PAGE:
These same negative aspects of free will, private property, and competition will be present in our Churches if we change the model. However, this is not a reason to keep the old model because the old model doesn’t take advantage of all of the good aspects of free will, private property, and competition. I believe Capitalism has proven to be the superior economic model because of these aspects of our nature and I also believe it will prove to be a better Church model because of these aspects of our nature.

Wednesday, July 27, 2005

Is it unBiblical?

In a comment to my previous post on Church Ownership, Derek asks, “I grant you this: an "ownership model" is definitely "contrarian." But is it Biblical?” Derek’s question is similar to the challenge posed by Hammer in an earlier comment, when he wrote, ”Clearly, there are some in the church whose job can be to manage the "big pot".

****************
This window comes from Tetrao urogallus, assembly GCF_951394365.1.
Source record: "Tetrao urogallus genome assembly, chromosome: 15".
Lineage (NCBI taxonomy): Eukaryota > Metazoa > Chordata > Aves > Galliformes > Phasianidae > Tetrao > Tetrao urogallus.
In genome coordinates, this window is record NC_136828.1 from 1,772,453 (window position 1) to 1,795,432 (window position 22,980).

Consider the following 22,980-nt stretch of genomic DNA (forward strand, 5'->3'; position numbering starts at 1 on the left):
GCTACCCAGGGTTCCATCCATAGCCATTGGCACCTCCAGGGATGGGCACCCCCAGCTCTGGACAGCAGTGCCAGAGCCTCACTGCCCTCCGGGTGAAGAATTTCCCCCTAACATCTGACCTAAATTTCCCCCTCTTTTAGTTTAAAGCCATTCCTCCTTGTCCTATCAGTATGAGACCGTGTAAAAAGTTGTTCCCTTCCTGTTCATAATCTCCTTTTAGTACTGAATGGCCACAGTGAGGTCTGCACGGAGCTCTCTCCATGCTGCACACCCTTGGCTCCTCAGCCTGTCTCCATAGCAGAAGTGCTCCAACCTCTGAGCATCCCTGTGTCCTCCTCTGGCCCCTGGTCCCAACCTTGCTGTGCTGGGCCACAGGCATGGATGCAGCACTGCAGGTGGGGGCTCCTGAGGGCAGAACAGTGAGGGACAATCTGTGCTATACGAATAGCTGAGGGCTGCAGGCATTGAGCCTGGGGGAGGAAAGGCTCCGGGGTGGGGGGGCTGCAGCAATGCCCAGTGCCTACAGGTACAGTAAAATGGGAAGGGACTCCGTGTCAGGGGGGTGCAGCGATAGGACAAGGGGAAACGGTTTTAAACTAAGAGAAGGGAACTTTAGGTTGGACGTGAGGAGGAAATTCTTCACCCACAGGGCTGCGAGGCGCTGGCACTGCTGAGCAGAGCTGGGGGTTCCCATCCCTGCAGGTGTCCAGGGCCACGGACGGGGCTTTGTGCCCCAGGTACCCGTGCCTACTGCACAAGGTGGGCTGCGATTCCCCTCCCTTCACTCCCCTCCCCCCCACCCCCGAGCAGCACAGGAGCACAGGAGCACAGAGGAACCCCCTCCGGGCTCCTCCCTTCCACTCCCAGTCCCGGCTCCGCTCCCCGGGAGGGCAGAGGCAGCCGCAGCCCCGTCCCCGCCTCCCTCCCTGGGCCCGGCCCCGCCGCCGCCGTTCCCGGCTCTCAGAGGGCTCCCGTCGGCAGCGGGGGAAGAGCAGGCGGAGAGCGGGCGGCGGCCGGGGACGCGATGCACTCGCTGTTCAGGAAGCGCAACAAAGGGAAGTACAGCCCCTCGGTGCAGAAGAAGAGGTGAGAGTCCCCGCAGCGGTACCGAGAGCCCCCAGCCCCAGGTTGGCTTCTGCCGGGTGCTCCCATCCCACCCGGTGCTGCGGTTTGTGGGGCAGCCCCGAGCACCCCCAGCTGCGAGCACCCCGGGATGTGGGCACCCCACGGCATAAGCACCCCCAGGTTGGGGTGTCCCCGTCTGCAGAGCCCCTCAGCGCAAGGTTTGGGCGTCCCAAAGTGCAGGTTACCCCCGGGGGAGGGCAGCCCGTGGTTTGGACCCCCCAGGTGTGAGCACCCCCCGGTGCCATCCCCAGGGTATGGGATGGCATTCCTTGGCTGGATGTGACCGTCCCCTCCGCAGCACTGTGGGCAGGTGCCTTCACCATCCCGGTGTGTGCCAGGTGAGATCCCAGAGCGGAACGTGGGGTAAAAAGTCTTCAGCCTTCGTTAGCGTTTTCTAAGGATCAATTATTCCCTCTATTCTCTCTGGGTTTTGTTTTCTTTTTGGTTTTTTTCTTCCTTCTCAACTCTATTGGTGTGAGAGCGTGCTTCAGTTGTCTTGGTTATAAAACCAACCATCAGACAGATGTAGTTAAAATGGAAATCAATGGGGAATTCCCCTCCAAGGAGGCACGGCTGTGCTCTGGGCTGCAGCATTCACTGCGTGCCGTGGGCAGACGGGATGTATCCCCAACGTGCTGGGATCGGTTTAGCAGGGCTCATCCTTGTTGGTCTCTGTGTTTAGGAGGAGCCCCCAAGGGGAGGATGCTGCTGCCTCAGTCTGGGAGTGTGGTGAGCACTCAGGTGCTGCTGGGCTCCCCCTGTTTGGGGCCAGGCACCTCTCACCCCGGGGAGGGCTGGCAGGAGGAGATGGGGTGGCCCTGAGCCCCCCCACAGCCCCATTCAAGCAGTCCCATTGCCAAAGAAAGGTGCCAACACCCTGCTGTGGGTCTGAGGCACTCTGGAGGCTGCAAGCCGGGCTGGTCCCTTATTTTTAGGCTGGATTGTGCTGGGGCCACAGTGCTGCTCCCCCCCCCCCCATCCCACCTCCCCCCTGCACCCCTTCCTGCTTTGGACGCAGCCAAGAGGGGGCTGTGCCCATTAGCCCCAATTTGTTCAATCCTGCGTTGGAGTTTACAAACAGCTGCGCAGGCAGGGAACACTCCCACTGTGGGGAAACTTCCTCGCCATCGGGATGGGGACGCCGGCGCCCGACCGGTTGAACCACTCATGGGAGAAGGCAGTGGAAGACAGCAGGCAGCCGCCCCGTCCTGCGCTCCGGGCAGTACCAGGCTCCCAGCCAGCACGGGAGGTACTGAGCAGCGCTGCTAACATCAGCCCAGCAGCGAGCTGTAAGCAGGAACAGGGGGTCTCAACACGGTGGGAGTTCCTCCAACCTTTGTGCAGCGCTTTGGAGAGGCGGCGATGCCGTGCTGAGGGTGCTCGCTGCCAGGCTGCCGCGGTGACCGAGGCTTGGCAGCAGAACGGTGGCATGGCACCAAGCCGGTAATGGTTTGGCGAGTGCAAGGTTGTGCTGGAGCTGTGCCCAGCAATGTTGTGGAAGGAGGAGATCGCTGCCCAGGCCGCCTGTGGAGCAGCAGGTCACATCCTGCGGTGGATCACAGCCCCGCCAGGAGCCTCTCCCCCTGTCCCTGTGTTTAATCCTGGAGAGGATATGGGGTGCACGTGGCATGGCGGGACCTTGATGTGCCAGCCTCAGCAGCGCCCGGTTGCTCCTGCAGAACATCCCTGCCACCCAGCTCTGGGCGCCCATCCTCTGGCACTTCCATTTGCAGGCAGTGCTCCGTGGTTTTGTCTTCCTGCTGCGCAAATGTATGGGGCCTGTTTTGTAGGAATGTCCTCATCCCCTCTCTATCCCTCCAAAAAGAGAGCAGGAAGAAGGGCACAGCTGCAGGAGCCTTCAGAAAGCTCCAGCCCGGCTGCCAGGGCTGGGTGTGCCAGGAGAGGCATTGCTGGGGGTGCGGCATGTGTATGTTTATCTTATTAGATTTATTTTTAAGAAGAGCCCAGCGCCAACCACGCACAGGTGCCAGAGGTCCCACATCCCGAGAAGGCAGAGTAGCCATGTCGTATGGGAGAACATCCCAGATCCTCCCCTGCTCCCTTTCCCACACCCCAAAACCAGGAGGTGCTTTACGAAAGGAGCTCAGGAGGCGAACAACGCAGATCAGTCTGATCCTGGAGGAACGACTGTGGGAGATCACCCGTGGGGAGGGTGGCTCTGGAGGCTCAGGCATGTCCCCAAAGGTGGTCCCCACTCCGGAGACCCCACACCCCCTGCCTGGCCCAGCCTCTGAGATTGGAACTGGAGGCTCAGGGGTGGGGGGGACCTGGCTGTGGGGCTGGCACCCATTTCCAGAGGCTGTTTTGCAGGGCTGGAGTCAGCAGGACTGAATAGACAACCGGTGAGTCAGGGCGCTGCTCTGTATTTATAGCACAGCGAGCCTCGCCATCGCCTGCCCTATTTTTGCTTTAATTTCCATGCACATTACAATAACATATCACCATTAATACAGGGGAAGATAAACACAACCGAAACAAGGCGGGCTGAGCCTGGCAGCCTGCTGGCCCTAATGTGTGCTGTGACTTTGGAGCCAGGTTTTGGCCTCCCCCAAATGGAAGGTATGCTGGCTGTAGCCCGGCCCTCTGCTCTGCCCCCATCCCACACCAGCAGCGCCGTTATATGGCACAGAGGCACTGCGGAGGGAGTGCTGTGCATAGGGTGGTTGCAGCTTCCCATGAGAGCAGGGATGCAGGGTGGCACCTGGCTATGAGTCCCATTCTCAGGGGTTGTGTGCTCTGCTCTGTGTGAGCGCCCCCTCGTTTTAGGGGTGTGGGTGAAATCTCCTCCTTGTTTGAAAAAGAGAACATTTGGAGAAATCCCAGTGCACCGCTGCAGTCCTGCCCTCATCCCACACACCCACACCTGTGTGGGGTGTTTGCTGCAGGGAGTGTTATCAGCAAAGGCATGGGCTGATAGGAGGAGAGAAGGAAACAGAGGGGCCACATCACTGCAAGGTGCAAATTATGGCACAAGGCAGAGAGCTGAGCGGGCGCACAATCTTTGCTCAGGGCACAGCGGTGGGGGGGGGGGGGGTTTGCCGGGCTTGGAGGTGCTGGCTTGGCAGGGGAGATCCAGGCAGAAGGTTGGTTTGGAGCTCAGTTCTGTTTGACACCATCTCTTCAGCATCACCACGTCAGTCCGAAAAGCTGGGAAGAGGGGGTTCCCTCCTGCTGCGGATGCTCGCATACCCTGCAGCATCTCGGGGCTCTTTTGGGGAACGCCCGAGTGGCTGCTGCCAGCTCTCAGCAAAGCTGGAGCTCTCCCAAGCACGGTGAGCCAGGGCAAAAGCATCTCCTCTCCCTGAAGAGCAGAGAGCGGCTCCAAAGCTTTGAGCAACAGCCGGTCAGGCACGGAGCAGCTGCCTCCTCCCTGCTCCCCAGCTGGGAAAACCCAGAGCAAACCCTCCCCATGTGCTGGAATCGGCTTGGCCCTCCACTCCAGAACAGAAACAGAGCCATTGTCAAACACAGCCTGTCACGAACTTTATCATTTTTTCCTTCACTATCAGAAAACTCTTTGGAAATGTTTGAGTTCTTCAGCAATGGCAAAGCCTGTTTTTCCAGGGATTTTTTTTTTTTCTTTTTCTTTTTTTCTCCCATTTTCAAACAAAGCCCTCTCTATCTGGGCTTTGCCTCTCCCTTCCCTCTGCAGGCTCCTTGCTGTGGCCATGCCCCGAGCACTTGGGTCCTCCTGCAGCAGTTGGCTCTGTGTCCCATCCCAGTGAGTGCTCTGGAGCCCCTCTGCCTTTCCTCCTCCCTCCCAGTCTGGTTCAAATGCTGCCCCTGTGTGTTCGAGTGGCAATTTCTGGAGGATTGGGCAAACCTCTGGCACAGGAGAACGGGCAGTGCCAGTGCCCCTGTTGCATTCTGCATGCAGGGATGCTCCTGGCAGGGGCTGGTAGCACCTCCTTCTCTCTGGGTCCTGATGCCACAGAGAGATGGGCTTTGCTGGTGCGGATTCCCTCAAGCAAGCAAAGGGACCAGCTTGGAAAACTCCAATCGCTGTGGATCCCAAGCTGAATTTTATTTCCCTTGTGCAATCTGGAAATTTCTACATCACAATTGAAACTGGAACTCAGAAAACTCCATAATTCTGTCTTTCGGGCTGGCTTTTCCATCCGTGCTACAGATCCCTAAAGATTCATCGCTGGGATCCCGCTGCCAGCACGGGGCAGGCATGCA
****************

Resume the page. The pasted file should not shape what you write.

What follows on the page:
I would never, ever, want to write or advocate anything that conflicted with the will of God or the word of God. I can’t even express how much it means to me to have Derek, Jennifer, Teresa, Hammer, Buz, Pete, and a few others who read what I write and compare my thoughts to what each of you know about the word of God. I don’t take different positions to be different, I just have a different way of looking at most issues. I pray often that my blog doesn’t become anything that would not be approved by God.

I try to stay away from broad generalizations. My opinions, views, and proposals are not for everyone. They are not even for most believers most of the time. I want to offer an alternative view and an alternative proposal to what everyone else is advocating. For the most part, I don’t see the point in advocating what the majority is advocating even if I agree with the majority.